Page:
A Governor's Missionary Experience in Africa

Father Bill Morel believes it was divine intervention that led Bill Ritter and his wife Jeannie to become lay missionaries at the Mongu nutrition center in Zambia, Africa in August 1987. As an administrator of the Oblates of Mary Immaculate, Father Morel was responsible for the religious order’s missions in Africa and other parts of the world, and yet his organization had never accepted a lay couple as part of their work before. But the future Colorado governor and his wife would prove to be an extraordinary exception.

Father Morel first met Ritter when he was an idealistic high school student coming to San Antonio, Texas, to study at St. Anthony’s, a special Catholic high school for young men considering becoming missionaries and priests. Ritter stayed at the school for his freshmen and sophomore years, and while he eventually decided to follow a secular path in his career and education, Ritter had been deeply impressed by his mentors at St. Anthony’s. Nearly twenty years after his seminary experience, married and with a one year-old son, Ritter felt a strong spiritual urge for service, and he called Father Morel with a special request.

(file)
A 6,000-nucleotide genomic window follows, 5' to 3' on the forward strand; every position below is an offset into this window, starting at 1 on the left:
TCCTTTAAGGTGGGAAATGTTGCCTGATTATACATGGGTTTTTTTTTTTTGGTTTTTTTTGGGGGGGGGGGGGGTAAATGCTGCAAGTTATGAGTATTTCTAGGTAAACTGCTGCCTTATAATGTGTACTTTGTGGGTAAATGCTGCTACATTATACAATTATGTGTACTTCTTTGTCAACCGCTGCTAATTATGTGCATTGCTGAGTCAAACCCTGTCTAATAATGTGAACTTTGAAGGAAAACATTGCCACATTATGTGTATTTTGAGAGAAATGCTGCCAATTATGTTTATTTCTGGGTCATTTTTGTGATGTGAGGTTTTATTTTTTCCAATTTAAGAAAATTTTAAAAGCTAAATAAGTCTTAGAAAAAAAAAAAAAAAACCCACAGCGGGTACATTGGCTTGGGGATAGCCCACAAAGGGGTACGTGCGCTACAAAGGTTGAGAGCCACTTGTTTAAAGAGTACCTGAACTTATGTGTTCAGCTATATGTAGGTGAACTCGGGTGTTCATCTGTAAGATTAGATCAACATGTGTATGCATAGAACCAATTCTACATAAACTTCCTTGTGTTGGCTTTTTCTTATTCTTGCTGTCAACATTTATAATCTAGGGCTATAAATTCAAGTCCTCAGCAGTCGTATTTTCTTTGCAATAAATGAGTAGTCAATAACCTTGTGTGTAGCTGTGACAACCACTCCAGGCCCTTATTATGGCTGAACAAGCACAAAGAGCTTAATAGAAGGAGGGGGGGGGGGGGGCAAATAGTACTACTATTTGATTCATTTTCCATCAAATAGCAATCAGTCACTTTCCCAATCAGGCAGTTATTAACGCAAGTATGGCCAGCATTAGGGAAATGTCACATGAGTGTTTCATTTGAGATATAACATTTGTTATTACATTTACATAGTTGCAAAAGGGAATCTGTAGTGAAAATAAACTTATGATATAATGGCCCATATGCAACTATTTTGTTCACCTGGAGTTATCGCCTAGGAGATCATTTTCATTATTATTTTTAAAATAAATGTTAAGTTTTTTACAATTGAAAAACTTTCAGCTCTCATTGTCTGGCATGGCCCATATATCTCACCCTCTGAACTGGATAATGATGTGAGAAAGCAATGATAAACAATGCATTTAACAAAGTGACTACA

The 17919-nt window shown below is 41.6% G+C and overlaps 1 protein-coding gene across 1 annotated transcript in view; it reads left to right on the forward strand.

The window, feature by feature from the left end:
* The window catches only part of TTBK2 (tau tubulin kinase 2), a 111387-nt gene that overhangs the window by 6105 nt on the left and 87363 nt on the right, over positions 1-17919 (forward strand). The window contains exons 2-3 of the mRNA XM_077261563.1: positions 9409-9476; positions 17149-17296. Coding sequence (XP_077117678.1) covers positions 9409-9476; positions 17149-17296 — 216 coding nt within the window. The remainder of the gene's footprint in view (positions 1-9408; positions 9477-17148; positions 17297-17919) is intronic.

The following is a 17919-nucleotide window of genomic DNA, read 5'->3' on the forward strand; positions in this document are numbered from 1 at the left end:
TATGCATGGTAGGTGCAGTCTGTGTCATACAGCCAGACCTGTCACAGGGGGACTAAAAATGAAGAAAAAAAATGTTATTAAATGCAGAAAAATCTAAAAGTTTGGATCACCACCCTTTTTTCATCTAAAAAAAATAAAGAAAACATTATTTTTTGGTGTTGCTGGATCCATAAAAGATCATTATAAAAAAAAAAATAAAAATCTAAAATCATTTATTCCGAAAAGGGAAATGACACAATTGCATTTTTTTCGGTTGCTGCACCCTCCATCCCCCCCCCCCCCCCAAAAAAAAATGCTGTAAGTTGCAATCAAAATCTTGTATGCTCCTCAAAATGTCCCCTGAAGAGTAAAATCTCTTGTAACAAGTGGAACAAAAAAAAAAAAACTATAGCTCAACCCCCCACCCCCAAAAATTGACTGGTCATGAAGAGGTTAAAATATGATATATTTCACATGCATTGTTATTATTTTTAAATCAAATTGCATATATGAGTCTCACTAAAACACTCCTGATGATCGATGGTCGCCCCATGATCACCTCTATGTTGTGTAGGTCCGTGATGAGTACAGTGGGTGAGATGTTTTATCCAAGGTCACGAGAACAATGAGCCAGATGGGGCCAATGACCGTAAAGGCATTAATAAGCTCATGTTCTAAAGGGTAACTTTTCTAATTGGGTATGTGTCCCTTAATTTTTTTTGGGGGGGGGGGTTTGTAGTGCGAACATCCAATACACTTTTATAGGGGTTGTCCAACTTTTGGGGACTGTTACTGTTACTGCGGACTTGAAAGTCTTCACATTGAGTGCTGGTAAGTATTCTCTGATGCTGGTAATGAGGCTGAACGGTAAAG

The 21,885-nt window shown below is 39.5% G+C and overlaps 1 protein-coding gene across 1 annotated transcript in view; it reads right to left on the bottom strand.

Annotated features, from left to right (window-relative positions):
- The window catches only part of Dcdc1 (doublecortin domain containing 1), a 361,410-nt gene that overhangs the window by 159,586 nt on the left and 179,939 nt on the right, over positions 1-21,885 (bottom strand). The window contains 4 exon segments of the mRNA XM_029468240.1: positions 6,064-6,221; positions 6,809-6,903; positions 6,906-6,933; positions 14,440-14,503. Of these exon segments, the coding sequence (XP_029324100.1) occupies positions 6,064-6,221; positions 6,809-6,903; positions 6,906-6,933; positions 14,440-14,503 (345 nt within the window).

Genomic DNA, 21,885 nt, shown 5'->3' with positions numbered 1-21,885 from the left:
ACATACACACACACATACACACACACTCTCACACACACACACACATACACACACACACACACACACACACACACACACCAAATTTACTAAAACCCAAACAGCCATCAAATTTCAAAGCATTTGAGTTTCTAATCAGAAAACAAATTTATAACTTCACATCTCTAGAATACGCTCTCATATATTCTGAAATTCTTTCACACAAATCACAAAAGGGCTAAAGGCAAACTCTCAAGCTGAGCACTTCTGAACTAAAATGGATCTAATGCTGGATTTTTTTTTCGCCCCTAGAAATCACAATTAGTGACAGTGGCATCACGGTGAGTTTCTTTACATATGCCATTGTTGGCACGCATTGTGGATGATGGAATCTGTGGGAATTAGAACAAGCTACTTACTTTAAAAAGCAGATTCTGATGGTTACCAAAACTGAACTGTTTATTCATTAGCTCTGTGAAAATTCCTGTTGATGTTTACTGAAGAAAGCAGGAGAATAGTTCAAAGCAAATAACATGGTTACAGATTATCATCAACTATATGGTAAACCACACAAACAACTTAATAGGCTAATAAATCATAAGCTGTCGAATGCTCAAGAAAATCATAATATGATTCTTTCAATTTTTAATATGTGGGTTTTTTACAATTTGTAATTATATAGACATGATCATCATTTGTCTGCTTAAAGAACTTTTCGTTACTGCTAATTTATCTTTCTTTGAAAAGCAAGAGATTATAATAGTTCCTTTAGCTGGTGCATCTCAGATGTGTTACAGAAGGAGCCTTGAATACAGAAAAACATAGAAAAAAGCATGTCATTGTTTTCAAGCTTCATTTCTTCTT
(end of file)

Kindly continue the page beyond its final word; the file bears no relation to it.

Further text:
“He called and said, Father Bill, but I don’t know if you remember me, but you taught me as a sophomore. I don’t want you to interrupt me, because I have something to say all at once, or I won’t have the courage to say it,” Father Morel said, recalling Ritter’s nervous voice over the phone. “I’m married to Jeannie and we have a one year-old child and we want to work as lay missionaries in Zambia, with Oblates of Mary Immaculate.”